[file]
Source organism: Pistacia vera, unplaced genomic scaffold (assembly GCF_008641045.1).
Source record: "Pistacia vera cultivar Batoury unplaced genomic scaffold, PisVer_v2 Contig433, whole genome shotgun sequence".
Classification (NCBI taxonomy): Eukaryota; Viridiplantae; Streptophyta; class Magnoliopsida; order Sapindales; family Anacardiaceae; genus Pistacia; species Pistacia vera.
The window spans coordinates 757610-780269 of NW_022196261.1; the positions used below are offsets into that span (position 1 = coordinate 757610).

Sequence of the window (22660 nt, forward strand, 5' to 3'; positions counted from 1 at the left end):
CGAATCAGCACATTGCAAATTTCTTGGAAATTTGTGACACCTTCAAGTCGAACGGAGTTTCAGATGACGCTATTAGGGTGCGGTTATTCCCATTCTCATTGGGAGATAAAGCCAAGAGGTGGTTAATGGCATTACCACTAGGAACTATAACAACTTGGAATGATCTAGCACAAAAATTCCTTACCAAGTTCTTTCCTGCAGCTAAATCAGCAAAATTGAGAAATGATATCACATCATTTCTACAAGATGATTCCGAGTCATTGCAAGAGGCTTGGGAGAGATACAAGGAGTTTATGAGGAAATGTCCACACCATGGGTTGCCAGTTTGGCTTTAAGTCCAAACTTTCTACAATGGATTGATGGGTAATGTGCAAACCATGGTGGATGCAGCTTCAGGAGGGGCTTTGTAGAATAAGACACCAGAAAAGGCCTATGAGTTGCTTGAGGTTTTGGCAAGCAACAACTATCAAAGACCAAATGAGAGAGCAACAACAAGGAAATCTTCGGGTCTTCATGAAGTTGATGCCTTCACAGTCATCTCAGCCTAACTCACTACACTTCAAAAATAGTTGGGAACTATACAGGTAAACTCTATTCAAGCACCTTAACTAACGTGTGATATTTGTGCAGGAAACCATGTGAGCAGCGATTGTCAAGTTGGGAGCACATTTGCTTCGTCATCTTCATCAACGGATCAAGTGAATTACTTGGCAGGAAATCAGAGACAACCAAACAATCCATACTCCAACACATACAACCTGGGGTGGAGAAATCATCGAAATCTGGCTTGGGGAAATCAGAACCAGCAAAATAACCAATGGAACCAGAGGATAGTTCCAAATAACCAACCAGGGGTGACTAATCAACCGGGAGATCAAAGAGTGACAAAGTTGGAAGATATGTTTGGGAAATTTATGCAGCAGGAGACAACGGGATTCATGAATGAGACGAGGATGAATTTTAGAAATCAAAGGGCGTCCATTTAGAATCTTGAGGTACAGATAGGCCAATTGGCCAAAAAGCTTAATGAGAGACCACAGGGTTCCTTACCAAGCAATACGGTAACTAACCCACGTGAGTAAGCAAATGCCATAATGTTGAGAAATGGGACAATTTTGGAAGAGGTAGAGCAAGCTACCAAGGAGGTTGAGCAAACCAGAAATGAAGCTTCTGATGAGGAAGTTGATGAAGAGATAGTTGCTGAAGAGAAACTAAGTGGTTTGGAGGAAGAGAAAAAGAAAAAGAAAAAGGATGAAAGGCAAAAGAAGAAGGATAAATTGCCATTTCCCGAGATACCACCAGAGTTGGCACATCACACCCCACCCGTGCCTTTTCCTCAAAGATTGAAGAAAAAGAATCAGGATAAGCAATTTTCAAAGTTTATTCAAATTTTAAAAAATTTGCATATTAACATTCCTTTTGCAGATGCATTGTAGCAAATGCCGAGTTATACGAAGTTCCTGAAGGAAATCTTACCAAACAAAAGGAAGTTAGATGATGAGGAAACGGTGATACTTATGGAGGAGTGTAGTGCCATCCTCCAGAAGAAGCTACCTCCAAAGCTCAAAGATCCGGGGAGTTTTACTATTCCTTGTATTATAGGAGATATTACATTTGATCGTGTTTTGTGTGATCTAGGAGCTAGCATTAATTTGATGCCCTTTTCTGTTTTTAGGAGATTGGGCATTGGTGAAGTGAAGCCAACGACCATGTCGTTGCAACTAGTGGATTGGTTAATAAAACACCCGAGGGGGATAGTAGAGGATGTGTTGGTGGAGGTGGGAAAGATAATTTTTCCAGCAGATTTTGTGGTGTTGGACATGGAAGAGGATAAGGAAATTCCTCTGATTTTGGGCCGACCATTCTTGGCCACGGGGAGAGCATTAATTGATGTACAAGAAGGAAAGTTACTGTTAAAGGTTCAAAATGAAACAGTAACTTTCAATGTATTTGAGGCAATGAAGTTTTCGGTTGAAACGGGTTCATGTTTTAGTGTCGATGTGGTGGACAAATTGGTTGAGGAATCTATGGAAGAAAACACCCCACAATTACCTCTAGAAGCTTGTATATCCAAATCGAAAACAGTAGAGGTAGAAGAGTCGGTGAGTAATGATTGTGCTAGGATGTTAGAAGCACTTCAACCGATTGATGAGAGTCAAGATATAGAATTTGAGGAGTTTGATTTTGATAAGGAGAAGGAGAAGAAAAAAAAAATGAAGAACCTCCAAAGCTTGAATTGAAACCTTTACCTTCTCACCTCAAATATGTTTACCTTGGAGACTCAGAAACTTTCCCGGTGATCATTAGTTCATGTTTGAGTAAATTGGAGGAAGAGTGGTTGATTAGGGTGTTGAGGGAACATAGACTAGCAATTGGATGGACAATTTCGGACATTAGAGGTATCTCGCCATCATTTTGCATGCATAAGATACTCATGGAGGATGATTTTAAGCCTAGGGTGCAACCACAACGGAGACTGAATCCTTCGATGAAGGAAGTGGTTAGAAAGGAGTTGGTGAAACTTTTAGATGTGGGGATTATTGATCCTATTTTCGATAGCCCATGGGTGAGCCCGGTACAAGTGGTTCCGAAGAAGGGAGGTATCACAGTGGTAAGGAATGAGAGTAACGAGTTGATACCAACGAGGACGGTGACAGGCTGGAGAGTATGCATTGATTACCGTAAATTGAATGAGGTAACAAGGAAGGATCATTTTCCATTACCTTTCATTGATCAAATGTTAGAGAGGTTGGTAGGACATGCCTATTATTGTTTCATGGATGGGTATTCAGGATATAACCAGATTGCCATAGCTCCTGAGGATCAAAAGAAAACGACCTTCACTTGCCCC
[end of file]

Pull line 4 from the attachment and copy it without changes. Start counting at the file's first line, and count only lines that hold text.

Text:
The window spans coordinates 757610-780269 of NW_022196261.1; the positions used below are offsets into that span (position 1 = coordinate 757610).